Sea Moss (scientific name Chondrus crispus) is a red alga also commonly known as Irish Sea Moss and Red Seaweed. It grows in rocky tide pools and inlets and is typically harvested year-round off the coast of the Atlantic, such as in New England.
Sea Moss, like many algae, has been used medicinally for hundreds of years. Additionally, it contains carrageenan, a natural thickener frequently used in food products and dishes.
Most recently, it has been regarded as a Super Food since gaining popularity with celebrities. Because it is packed full of nutrients and minerals and can be acquired in various forms, many people have begun to use it as a nutritional supplement.
But is taking sea moss while pregnant safe for the mother and baby? Generally, it is considered a safe supplement. However, since it has not been extensively researched, it is recommended pregnant women use it in moderation. And always, consult your physician before taking any supplement or changing your diet.
Things Pregnant Women Should Know About Sea Moss Before Taking It
Forms of Sea Moss
For your safety, always check to ensure you’re purchasing high-quality sea moss from a verified true sea moss source.
Capsules, Tablets, Powders, and Gummies
As with any supplement, it is important to carefully evaluate the product before purchasing and consuming it. Depending on the country, many supplements are not typically regulated. Therefore, it is important to only purchase brands that are tested by reputable third-party laboratories.
Additionally, since sea moss may be more expensive to produce, due to its location and climate requirements, some brands may replace or blend it with cheaper, look-alike algae that readily grow in warmer climates, making it easier to harvest.
Blending sea moss with other algae may change the nutritional value of the product and may render it unsafe for pregnant women.
Due to its neutral flavor, powder or gel sea moss may be added to drinks, such as smoothies, shakes, and juices.
Ready-made drinks with sea moss in them can be purchased in many health food stores.
Sea moss gel has been marketed as a food additive due to its thickening properties which can be used in a variety of dishes, such as sauces and soups.
Sea moss gel tends to be more concentrated than its fresh or dried form; therefore, keep serving size in mind when using it in recipes.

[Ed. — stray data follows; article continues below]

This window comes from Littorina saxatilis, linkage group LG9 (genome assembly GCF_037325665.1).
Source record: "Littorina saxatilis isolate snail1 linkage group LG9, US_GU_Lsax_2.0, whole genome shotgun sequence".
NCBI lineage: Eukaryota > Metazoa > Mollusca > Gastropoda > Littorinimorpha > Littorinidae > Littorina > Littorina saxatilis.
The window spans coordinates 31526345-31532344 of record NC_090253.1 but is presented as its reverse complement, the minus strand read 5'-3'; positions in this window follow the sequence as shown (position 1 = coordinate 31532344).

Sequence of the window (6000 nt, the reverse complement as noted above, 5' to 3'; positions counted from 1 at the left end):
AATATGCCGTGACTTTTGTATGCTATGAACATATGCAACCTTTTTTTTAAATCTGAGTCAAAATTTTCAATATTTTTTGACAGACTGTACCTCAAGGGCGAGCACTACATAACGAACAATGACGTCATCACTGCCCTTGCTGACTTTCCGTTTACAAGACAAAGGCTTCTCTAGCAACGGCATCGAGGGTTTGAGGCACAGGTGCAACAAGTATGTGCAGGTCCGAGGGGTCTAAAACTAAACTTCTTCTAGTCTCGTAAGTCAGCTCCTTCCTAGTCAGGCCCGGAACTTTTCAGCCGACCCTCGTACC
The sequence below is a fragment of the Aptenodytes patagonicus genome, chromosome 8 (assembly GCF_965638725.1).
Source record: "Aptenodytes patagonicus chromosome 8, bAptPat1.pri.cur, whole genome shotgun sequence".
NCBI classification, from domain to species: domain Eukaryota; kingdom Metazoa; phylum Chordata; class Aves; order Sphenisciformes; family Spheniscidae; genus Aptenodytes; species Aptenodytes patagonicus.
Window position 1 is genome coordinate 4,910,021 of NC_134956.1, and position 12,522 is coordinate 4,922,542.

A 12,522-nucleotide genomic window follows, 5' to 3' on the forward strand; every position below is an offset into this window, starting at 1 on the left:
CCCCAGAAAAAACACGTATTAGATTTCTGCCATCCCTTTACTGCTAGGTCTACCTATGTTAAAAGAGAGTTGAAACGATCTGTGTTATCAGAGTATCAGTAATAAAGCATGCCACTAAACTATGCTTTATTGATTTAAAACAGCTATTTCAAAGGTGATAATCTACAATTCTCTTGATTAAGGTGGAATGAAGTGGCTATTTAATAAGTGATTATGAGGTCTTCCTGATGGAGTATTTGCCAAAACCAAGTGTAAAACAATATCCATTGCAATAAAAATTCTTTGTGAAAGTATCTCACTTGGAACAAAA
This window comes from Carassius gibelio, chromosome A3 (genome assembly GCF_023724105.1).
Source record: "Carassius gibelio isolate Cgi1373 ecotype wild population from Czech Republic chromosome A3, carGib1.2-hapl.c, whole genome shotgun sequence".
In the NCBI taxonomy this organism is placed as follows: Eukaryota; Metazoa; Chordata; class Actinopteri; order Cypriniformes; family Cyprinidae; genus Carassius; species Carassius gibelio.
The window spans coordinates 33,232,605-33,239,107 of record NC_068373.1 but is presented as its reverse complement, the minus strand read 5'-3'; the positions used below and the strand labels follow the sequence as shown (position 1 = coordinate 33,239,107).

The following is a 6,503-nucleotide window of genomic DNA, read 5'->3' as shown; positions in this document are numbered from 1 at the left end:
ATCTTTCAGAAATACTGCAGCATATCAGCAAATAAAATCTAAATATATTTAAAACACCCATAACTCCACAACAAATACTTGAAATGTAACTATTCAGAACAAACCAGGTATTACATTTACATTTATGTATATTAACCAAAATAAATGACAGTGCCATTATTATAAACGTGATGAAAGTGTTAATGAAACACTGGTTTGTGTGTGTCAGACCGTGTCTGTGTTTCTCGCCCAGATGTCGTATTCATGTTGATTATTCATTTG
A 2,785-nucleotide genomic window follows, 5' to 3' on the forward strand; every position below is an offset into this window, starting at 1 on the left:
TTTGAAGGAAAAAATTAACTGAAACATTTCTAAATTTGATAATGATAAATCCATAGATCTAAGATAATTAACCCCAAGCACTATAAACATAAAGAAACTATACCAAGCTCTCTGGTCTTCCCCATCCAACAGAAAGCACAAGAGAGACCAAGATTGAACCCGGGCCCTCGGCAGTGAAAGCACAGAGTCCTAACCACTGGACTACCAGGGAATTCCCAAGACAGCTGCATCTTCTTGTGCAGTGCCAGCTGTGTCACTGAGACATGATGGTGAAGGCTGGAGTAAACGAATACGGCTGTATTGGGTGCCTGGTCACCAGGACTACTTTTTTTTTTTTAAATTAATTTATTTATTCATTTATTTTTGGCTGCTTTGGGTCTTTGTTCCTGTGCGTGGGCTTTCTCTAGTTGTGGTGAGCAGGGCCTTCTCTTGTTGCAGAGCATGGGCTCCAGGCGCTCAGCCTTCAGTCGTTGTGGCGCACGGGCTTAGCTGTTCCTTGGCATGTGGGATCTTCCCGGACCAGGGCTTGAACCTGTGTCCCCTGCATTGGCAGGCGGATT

In its gel form, it can also be used as a beauty aid. Applied topically to the face and skin, it can ease issues such as acne and other skin conditions. Combined with other skin-soothing ingredients, such as aloe vera, honey, or charcoal, it can be used as a mask for added benefits.
Whole Sea Moss
Whole sea moss, or red seaweed, may be purchased from health food stores or online vendors.
It can be brewed into tea, or it can be made into a latte-style beverage.
Whole sea moss can also be made into a gel at home to use in a variety of dishes and drinks.
Benefits of Taking Sea Moss While Pregnant
Considered a superfood by many, sea moss contains 92 minerals and vitamins. While much research is still needed on it as a nutritional supplement, it is deemed safe to take during pregnancy in moderate amounts.
Sea moss contains Omega-3 fatty acids, chromium, magnesium, vitamin B12, zinc, vitamin A, Calcium, and vitamin B2, to name a few.
It is believed to improve gut health, help support the immune system, it may boost heart health, improve skin texture, and may help with morning sickness in pregnant women.
Additionally, many of the minerals and vitamins in sea moss are believed to have an important impact on your emotions, mental health, and diet.
Risks of Taking Sea Moss While Pregnant
Although it is generally thought to be a safe nutritional supplement, taking sea moss while pregnant should be done in moderation. The following is a list of risk factors to consider before adding sea moss to your diet.
While sea moss can be a great source of iodine, too much or too little can lead to health issues, especially in pregnant women.
According to the Harvard School of Public Health, the recommended daily iodine allowance for adult men and women is 150 micrograms. During pregnancy, women may need as much as 220 micrograms of iodine (290 micrograms for nursing women).